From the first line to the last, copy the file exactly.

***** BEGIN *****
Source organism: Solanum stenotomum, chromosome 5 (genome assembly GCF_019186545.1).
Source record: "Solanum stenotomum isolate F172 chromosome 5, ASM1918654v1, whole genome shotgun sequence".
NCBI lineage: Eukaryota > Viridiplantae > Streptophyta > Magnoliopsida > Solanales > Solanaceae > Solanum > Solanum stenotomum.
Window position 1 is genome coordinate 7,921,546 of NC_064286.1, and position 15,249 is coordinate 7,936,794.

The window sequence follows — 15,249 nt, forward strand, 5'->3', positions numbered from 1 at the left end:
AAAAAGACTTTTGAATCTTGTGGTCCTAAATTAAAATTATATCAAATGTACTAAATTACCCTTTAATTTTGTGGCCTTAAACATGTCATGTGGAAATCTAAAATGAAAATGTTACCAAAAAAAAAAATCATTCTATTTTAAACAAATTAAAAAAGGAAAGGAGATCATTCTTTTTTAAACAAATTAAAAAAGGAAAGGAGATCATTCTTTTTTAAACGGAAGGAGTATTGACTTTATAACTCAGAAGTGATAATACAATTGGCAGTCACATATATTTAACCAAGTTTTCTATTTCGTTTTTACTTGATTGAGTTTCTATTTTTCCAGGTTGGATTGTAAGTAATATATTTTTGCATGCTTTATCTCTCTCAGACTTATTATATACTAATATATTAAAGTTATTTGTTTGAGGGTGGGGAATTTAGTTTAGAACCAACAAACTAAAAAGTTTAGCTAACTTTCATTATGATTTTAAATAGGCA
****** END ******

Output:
Source organism: Solanum stenotomum, chromosome 5 (genome assembly GCF_019186545.1).
Source record: "Solanum stenotomum isolate F172 chromosome 5, ASM1918654v1, whole genome shotgun sequence".
NCBI lineage: Eukaryota > Viridiplantae > Streptophyta > Magnoliopsida > Solanales > Solanaceae > Solanum > Solanum stenotomum.
Window position 1 is genome coordinate 7,921,546 of NC_064286.1, and position 15,249 is coordinate 7,936,794.

The window sequence follows — 15,249 nt, forward strand, 5'->3', positions numbered from 1 at the left end:
AAAAAGACTTTTGAATCTTGTGGTCCTAAATTAAAATTATATCAAATGTACTAAATTACCCTTTAATTTTGTGGCCTTAAACATGTCATGTGGAAATCTAAAATGAAAATGTTACCAAAAAAAAAAATCATTCTATTTTAAACAAATTAAAAAAGGAAAGGAGATCATTCTTTTTTAAACAAATTAAAAAAGGAAAGGAGATCATTCTTTTTTAAACGGAAGGAGTATTGACTTTATAACTCAGAAGTGATAATACAATTGGCAGTCACATATATTTAACCAAGTTTTCTATTTCGTTTTTACTTGATTGAGTTTCTATTTTTCCAGGTTGGATTGTAAGTAATATATTTTTGCATGCTTTATCTCTCTCAGACTTATTATATACTAATATATTAAAGTTATTTGTTTGAGGGTGGGGAATTTAGTTTAGAACCAACAAACTAAAAAGTTTAGCTAACTTTCATTATGATTTTAAATAGGCA